Her alignment with independent and publicly funded media is mirrored in the project’s focus on street art—a conduit for political or personal expression in the public domain. She reflects that various modes of communication intersect with the graffiti, murals, and stickers she captures: from guerilla art, to culture-jamming, to personal expressions outside societal approval. The collection showcases issues such as the value of trans and Black lives, stickers about elections and social movements, pandemic moments, and civic exhortations. 

Over the three decades of the project, street art has moved from the margins to the center of culture and politics. Fast forward to today: it’s like a visual diary of city life, reflecting urban makeovers and gentrification. What used to be a bit rogue has now become an accepted cultural gig, showing up in galleries, political campaigns, and neighborhoods where property values are rising. When you spot middle-class street art popping up, you know the neighborhood’s going through a change of its own—often at the expense of those who have long lived there.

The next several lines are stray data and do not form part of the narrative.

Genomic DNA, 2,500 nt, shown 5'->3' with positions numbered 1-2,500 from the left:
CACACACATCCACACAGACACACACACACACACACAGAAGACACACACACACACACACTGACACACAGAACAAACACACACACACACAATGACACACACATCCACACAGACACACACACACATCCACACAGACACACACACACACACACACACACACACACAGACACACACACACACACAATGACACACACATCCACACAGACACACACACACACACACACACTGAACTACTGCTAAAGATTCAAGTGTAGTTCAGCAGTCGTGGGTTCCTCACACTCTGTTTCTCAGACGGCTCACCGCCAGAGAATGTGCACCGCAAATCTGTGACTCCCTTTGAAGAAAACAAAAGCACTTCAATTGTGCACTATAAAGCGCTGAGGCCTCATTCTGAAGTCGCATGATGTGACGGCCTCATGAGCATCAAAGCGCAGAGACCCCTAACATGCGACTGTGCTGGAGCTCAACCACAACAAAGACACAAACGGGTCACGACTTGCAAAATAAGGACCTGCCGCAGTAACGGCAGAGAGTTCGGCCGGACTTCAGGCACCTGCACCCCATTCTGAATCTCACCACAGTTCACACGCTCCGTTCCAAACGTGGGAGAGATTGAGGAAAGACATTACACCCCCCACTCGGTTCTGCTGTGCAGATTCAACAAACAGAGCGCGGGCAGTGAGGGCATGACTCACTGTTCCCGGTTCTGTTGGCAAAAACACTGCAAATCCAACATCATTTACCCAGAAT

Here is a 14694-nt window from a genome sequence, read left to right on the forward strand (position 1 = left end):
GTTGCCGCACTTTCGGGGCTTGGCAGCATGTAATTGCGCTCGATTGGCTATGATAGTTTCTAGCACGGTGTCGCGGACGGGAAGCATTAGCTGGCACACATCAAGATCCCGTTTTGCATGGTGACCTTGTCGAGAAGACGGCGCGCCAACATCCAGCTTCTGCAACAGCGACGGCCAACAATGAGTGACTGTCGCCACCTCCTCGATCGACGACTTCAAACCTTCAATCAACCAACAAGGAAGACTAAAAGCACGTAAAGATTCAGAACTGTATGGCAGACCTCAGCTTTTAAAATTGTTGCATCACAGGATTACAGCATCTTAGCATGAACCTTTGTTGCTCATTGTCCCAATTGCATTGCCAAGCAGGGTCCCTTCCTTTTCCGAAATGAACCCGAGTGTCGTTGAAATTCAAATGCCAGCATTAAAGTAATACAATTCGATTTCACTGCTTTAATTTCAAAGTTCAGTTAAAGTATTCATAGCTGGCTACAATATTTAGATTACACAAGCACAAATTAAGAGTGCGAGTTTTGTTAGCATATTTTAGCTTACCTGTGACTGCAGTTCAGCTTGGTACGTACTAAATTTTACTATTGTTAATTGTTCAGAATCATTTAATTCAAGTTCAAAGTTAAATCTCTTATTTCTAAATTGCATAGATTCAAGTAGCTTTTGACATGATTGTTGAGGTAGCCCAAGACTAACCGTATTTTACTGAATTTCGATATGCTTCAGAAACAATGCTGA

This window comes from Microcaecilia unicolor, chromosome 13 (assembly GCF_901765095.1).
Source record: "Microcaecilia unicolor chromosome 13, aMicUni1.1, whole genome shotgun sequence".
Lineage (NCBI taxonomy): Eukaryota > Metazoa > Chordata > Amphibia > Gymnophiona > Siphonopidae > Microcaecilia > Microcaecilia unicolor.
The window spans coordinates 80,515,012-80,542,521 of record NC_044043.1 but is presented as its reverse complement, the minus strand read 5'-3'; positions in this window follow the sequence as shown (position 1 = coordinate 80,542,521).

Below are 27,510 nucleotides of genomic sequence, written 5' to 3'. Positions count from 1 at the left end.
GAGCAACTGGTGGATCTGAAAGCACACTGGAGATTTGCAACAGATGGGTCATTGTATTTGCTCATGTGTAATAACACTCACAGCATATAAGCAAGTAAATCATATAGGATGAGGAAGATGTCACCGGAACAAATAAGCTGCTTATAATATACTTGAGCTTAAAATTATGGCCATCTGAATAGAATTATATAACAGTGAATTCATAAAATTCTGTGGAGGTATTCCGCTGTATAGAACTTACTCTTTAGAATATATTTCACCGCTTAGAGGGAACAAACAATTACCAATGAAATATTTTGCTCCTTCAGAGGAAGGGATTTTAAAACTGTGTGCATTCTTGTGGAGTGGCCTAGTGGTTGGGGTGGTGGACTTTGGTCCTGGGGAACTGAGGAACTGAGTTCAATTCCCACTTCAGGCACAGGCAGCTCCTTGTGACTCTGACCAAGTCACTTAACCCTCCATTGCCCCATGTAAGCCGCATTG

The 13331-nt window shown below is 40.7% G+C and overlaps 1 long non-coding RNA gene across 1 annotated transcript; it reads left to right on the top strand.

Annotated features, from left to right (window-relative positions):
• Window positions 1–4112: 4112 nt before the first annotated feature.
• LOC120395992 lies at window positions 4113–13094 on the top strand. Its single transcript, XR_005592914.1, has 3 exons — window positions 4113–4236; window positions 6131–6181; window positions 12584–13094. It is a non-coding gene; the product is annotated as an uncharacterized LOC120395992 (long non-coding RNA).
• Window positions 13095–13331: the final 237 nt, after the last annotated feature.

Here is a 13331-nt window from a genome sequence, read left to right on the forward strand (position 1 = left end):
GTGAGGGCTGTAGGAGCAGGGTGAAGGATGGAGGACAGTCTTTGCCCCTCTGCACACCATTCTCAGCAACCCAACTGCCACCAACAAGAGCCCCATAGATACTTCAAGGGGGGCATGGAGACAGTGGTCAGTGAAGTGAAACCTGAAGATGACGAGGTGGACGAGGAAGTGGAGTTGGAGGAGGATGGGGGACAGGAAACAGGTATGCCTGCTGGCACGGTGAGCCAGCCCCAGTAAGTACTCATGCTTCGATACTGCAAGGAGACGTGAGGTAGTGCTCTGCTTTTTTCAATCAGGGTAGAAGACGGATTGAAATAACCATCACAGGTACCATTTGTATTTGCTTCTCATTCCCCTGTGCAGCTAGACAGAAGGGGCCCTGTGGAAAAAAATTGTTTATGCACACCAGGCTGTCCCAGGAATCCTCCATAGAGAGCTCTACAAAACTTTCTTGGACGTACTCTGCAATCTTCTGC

Why a calendar?

For Jessica, the essence of the calendar we created lies in passing on the moments of serendipity and human connection she experienced with each photograph. It preserves and represents these ephemeral productions, aiming to share the feeling of Look what I saw, now you can see it.

Another aspect is the daily encounter with the messages. As you flip to each day, you’re greeted with words and images that might resonate with your own inner voices. Whether it’s a reminder to charge for emotional labor, set better boundaries, or create something of your own, the calendar’s messages might offer wisdom or encourage a moment of personal reflection. Additionally, Jessica hopes you will find joy in the relationship between the themes, months, and dates we worked together to curate, enhancing your overall experience with the calendar.

Overall, she sees this as the passing on of a gift—from the artists, to her collection, and now to you. Enjoy your dialogue with the many cities she’s visited, and let us know how they speak to you!